Rebuttal: Why the iPhone is NOT Falling Behind

| Editorial

On May 4th, Mike Elgan wrote "Why the iPhone is Falling Behind." Mr. Elgan started by examining Google Now, Facebook Home and Google Glass as important and disruptive technologies not developed by Apple. However, in the end, he said, "It’s not about Now, Home and Glass. It’s about proactive and knowing artificial intelligence assistants, social media smartphone layers and wearable technology. These are the giant shifts that Apple users will be watching from the sidelines."

I won't steer you away from his reasoning, and the link to his article is provided above.

Before I present a rebuttal, I should mention that I admire the work of Mike Elgan. I follow him on Twitter and we've exchanged a few emails. I am especially fond of his writing about Apple and television; they're similar to my own. And so, with gentlemanly courtesy, I'll simply submit that, in my opinion, Mr. Elgan has missed the mark here.

You be the judge.

It's the Vision, not the Technology

Technology websites publish daily. There are so many software projects ongoing that a new, important one can be discussed weekly, if not more often. However, the time between iPhone releases is measured in a healthy fraction of a year.

This is a Good Thing.

What we often tend to forget is that Apple has, for all of its existence as a company, stood for a very specific vision about how technology should serve the users. There are fundamental human values that stand between us and the brute force of hardware. Through out Apple's history, men of stature and vision like Steve Jobs and Jonathan Ive, have brought to bear fundamental human notions of how we should interact with technology to bring out the best in us.

Steve Jobs Introduces the iPhone

That vision doesn't change quickly and is not particularly amenable to quick change artistry. It is with care and vison that Apple introduces us to each new iPhone iteration making sure that it doesn't abuse us, steal our humanity or detract from our dignity. If that requires a tightly controlled product development concept, so be it.

Counter Attack

One way for Apple's competitors to attack that stability and inertia is to pepper us with tantalizing technology that lures us into a fitful state of geekdom, hubris, and technical anxiety. A cute video concept for, say Google Glass, can surface some fundamental new ideas for how to live a technical life, but the underlying technologies come with a price. Facebook Home mesmerizes us with trivia, distracting us from accomplishing something important. Google Glass and Now come to learn much more about our private actions, for the benefit of the developer, than we might realize.

The technology seems cool, until we think seriously about the underlying agenda. By getting journalists excited about the frontside of the technology with videos, demos, and invitations to conferences, it can certainly seem as if Apple is falling behind. But an analysis of the backside reveals a certain agenda and shallowness when it comes to fulfilling a noble vision and respect for humanity.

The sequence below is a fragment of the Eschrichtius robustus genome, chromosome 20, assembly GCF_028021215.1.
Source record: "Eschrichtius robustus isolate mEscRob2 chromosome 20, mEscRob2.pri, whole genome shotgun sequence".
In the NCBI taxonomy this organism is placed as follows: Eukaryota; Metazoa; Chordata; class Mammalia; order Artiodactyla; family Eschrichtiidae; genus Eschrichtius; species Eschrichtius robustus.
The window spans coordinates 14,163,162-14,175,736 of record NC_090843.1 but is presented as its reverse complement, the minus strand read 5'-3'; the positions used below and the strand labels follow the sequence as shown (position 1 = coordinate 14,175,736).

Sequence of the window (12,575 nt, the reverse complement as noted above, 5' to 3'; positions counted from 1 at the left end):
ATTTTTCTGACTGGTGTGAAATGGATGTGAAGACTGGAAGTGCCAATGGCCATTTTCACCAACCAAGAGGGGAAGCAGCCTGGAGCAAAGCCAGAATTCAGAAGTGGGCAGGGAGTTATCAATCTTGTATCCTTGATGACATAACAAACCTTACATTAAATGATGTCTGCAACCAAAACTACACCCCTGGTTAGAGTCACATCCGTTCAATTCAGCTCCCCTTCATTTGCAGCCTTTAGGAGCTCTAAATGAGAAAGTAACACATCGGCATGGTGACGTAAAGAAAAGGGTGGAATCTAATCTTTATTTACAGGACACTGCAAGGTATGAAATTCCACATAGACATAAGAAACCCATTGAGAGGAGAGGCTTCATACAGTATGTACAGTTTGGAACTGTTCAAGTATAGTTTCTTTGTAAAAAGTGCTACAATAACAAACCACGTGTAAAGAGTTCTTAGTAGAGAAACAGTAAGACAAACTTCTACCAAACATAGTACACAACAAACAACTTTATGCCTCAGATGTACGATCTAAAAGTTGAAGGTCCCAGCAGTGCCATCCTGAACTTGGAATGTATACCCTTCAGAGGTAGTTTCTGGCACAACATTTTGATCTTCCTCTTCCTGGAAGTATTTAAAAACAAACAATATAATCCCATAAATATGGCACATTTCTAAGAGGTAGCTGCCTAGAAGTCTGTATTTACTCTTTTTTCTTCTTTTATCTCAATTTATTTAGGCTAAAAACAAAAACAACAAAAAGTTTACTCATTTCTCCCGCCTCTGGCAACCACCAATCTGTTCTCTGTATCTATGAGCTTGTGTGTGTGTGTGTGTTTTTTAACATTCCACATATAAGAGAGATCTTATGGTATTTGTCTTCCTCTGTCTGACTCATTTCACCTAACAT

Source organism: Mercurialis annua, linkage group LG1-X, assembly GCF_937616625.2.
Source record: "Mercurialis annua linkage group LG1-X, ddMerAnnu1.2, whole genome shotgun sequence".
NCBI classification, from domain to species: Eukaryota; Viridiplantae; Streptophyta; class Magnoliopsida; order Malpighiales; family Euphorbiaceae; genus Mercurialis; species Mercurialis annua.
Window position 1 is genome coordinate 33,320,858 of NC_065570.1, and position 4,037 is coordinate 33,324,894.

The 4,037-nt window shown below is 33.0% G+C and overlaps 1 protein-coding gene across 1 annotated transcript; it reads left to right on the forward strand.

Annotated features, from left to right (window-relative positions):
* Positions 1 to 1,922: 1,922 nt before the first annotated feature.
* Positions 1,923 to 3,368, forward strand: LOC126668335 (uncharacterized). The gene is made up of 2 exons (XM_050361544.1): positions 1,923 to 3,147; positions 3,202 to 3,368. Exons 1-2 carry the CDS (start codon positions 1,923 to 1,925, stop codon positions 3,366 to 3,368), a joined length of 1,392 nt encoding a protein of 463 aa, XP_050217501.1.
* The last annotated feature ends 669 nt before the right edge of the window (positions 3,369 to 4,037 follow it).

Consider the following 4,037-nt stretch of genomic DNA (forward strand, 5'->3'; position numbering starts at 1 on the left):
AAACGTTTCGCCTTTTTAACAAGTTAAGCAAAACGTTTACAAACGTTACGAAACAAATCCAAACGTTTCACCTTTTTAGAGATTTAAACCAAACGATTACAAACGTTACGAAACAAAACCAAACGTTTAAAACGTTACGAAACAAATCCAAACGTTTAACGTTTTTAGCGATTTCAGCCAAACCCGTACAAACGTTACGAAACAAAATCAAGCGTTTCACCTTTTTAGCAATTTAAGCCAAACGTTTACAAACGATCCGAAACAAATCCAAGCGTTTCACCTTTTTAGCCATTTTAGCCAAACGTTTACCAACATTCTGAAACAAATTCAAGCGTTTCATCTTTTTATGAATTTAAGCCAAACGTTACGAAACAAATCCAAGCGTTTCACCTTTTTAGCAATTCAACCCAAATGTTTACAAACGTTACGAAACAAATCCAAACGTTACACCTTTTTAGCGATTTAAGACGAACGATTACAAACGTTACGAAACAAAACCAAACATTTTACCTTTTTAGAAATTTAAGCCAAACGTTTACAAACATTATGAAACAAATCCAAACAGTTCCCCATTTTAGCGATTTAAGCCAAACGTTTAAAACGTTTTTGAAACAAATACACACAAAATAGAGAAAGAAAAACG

We have seen how Android is reaching market saturation. Could it be that Android purchasers are feeling a bit empty nowadays? Like empty riches, a surfeit of features and gadgets can only satisfy one for so long. Inevitably, a restless void seeps into one's life when the gadget doesn't seem to fulfill any basic human need.

Like Mike Elgan, I'm not saying that the key drivers are the specific technologies he cited: Facebook Home, Google Now and Google Glass. They will all have their uses and proponents. But like Mr. Elgan, I shall also use then as placeholders to argue for a larger view of things.

Apple builds the iPhone and iPads with specific vision in mind. When technologies are ready to reliably serve, like LTE, they're rolled out. When they're still half-baked and don't serve us well, like NFC or wearable computing or AI agents, then more work remains to be done.

We shouldn't fall into the trap of thinking that because Apple doesn't engage in a technology arms race du jour that the company is falling behind. More than three hundred million of iPhone customers have already expressed their view that the way Apple designs the iPhone serves them, fulfills their lives, helps them to share and communicate -- all with respect for their privacy and security.

Apple's competitors, lacking the legacy of such a long-term vision -- exactly how it is we should navigate into the future -- would like us to forget all that and have us anxiously stare at feature lists, grumble about Apple's backwardness, then take our money as we, in turn, live a life of emptiness and geek narcissism.

That's not Apple's way. The odd thing is, many keep forgetting that on a daily basis.

_________________

Credits:

Mashable: "How You Really Look Wearing Google Glass."

Running man teaser:  Shutterstock

 

Comments

geoduck

Well said. I’m not worried about Apple falling behind on the technology front. I’m not worried because so far, wearable technology is just not ready for prime time. My reaction to the Google Glasses video was along the lines of: “That looks incredibly annoying, distracting, potentially dangerous, and an invasion of privacy. Mostly it looks like something that would appeal only to the obsessively self absorbed.”

Sunnbike

Congratulations on an excellent rebuttal. 

Constable Odo

Tech-heads have always claimed Apple products were nothing special when it came to cutting-edge tech.  Now everyone is saying that iOS is outdated and old-fashioned compared to Android’s latest OS.  Tech-heads just positively love features and stuff they can tinker with.  But I really wonder how the common low-tech consumers feels about all that tech-y stuff.

Even though I like high-tech, I’d still rather see Apple build simple OSes and go easy on trying to add hundreds of features into every product they make.  I think the ordinary guy and gal should enjoy using Apple products.  Same with young kids and oldsters.  I know that the Samsung Galaxy S4 has some whiz-bang features that dazzle the tech-heads, but is that what most consumers want or need.  I don’t really think so.  I just want a few solid features that work really well and I’m satisfied.  Apple needs to stick to the basics.  Solid engineering, high-quality components, good customer support.  Even if that doesn’t get Apple iPhone sales huge gains, I think that’s what Apple should stay with if those are the company’s goals.